Category Archives: Literature and Poetry

Sunday Sweetness–“Start the Day In Happiness, In Kindness”

Here’s a beautiful sunny day kind of poem by Mary Oliver, read by the author:

Want more of her work? Follow this link:


Want to read a classic Baddest Mother Ever story about kindness? How about:

Panning For Gold Atop Lookout Mountain

Saturday Snort – The Sexiest Old White Men of American Literature


I’m probably going to English Major Hell for this one, but here goes…


OK, no more jokes about Poe. I shall poke fun at him nevermore.




Man, wouldn’t it be cool if T.S. Eliot was the surprise guest at next year’s Super Bowl halftime show? Maybe doing a duet with One Direction.




We always see pictures of Samuel Clemens in a white suit…so OF COURSE he wears tighty whities! Mystery solved.

If you like funny stories about underwear, check out this classic Baddest Mother Ever post:

If You Walk Out of Your Panties

To Call Myself Beloved

The last poem in Raymond Carver’s collection A New Path to the Waterfall is called “Late Fragment.” Legend has it that his wife, Tess Gallagher, found it scribbled on a scrap of paper in the pocket of his bathrobe a few weeks after he died from brain cancer.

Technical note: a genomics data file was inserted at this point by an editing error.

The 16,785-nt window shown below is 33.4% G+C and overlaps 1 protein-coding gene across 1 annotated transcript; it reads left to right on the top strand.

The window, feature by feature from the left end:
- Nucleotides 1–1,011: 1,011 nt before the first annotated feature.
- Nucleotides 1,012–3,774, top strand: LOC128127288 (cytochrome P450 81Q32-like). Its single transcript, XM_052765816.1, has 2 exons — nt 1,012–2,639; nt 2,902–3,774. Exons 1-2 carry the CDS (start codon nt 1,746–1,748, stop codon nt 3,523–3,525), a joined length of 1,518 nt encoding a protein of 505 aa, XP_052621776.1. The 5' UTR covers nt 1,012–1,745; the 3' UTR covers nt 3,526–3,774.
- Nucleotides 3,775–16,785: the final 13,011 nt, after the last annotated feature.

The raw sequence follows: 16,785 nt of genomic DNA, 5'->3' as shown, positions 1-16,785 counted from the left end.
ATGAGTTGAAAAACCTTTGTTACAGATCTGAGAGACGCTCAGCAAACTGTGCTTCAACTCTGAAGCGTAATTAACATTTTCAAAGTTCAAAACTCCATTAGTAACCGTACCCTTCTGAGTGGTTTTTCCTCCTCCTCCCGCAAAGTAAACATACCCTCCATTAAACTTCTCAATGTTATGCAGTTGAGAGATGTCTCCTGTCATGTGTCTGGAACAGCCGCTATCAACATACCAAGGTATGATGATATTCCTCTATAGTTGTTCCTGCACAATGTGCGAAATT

And did you get what

you wanted from this life, even so?

I did.

And what did you want?

To call myself beloved, to

feel myself

Beloved on the earth.

Raymond Carver screwed up most of his life with alcohol, but he spent the last eleven years of his brief time on this earth sober, successful, and happily married. Then he died from brain cancer anyway. That’s how life goes, right? No promises. No deals. No rest for the wicked and only the good die young.



As I grow older and my heart gets tougher, those two words–even so?–resonate. They are the acknowledgement of all that has come before, the good and the bad, the fair and the shitty: “Did you get what you wanted from this life, even considering all that has happened to you and where you are right now and whether you deserve this fate?” Carver accepts it all with two simple words: I did.

Oh, when I read this poem for the first time, I thought I knew a thing or two about life. I was 21 and completely enthralled by a man who was totally out of my reach. He loaned me this book–he liked to lend me books and ideas and I lived to borrow them, mostly because they had been imprinted with his approval. So when this poem worked its way into my tender and untried heart, I skipped right to those last words: to feel myself/Beloved on the earth. Being beloved is the point of life, right?